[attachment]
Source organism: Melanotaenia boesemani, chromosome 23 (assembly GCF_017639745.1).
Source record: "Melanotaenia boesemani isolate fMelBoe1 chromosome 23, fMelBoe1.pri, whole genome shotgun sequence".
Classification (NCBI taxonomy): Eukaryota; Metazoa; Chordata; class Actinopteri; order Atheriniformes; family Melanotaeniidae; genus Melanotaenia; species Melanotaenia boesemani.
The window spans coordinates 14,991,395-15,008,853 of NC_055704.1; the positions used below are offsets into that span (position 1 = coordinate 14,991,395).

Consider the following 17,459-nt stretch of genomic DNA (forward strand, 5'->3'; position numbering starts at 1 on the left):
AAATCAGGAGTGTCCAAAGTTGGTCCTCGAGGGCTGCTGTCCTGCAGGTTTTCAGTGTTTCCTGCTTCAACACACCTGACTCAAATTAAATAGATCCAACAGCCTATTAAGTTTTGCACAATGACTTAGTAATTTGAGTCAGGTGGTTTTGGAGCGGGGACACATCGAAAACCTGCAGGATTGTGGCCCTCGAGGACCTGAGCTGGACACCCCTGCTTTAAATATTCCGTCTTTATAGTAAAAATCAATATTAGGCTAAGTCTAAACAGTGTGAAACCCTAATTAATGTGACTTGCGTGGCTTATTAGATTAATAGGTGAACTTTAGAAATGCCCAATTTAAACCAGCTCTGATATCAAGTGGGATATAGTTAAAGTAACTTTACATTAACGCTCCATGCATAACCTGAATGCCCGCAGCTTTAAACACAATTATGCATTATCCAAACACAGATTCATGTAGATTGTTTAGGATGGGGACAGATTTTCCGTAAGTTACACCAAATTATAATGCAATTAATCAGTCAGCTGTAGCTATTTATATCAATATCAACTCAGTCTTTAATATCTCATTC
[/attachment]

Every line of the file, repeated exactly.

Source organism: Melanotaenia boesemani, chromosome 23 (assembly GCF_017639745.1).
Source record: "Melanotaenia boesemani isolate fMelBoe1 chromosome 23, fMelBoe1.pri, whole genome shotgun sequence".
Classification (NCBI taxonomy): Eukaryota; Metazoa; Chordata; class Actinopteri; order Atheriniformes; family Melanotaeniidae; genus Melanotaenia; species Melanotaenia boesemani.
The window spans coordinates 14,991,395-15,008,853 of NC_055704.1; the positions used below are offsets into that span (position 1 = coordinate 14,991,395).

Consider the following 17,459-nt stretch of genomic DNA (forward strand, 5'->3'; position numbering starts at 1 on the left):
AAATCAGGAGTGTCCAAAGTTGGTCCTCGAGGGCTGCTGTCCTGCAGGTTTTCAGTGTTTCCTGCTTCAACACACCTGACTCAAATTAAATAGATCCAACAGCCTATTAAGTTTTGCACAATGACTTAGTAATTTGAGTCAGGTGGTTTTGGAGCGGGGACACATCGAAAACCTGCAGGATTGTGGCCCTCGAGGACCTGAGCTGGACACCCCTGCTTTAAATATTCCGTCTTTATAGTAAAAATCAATATTAGGCTAAGTCTAAACAGTGTGAAACCCTAATTAATGTGACTTGCGTGGCTTATTAGATTAATAGGTGAACTTTAGAAATGCCCAATTTAAACCAGCTCTGATATCAAGTGGGATATAGTTAAAGTAACTTTACATTAACGCTCCATGCATAACCTGAATGCCCGCAGCTTTAAACACAATTATGCATTATCCAAACACAGATTCATGTAGATTGTTTAGGATGGGGACAGATTTTCCGTAAGTTACACCAAATTATAATGCAATTAATCAGTCAGCTGTAGCTATTTATATCAATATCAACTCAGTCTTTAATATCTCATTC